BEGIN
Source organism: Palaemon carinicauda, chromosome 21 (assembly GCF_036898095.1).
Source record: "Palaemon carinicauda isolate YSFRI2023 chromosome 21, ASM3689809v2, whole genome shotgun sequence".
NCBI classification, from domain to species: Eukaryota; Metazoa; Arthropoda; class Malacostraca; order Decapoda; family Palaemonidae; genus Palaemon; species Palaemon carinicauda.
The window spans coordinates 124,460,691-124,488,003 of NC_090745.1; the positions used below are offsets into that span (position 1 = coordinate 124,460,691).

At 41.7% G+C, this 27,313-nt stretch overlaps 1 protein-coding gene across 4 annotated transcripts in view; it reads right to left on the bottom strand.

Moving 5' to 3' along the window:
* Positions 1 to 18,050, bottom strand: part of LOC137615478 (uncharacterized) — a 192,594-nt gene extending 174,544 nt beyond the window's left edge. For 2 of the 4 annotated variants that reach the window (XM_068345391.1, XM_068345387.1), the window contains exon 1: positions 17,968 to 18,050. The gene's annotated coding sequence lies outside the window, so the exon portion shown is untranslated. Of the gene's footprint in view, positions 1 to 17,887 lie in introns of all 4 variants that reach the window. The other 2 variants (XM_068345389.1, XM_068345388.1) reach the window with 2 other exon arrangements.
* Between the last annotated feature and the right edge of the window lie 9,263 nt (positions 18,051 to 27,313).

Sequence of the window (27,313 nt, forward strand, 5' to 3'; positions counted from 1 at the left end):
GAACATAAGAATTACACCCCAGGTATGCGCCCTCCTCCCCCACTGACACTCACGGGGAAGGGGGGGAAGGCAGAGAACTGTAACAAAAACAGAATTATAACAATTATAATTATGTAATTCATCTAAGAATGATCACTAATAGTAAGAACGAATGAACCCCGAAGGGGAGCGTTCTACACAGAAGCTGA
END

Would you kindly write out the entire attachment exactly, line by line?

Source organism: Palaemon carinicauda, chromosome 21 (assembly GCF_036898095.1).
Source record: "Palaemon carinicauda isolate YSFRI2023 chromosome 21, ASM3689809v2, whole genome shotgun sequence".
NCBI classification, from domain to species: Eukaryota; Metazoa; Arthropoda; class Malacostraca; order Decapoda; family Palaemonidae; genus Palaemon; species Palaemon carinicauda.
The window spans coordinates 124,460,691-124,488,003 of NC_090745.1; the positions used below are offsets into that span (position 1 = coordinate 124,460,691).

At 41.7% G+C, this 27,313-nt stretch overlaps 1 protein-coding gene across 4 annotated transcripts in view; it reads right to left on the bottom strand.

Moving 5' to 3' along the window:
* Positions 1 to 18,050, bottom strand: part of LOC137615478 (uncharacterized) — a 192,594-nt gene extending 174,544 nt beyond the window's left edge. For 2 of the 4 annotated variants that reach the window (XM_068345391.1, XM_068345387.1), the window contains exon 1: positions 17,968 to 18,050. The gene's annotated coding sequence lies outside the window, so the exon portion shown is untranslated. Of the gene's footprint in view, positions 1 to 17,887 lie in introns of all 4 variants that reach the window. The other 2 variants (XM_068345389.1, XM_068345388.1) reach the window with 2 other exon arrangements.
* Between the last annotated feature and the right edge of the window lie 9,263 nt (positions 18,051 to 27,313).

Sequence of the window (27,313 nt, forward strand, 5' to 3'; positions counted from 1 at the left end):
GAACATAAGAATTACACCCCAGGTATGCGCCCTCCTCCCCCACTGACACTCACGGGGAAGGGGGGGAAGGCAGAGAACTGTAACAAAAACAGAATTATAACAATTATAATTATGTAATTCATCTAAGAATGATCACTAATAGTAAGAACGAATGAACCCCGAAGGGGAGCGTTCTACACAGAAGCTGA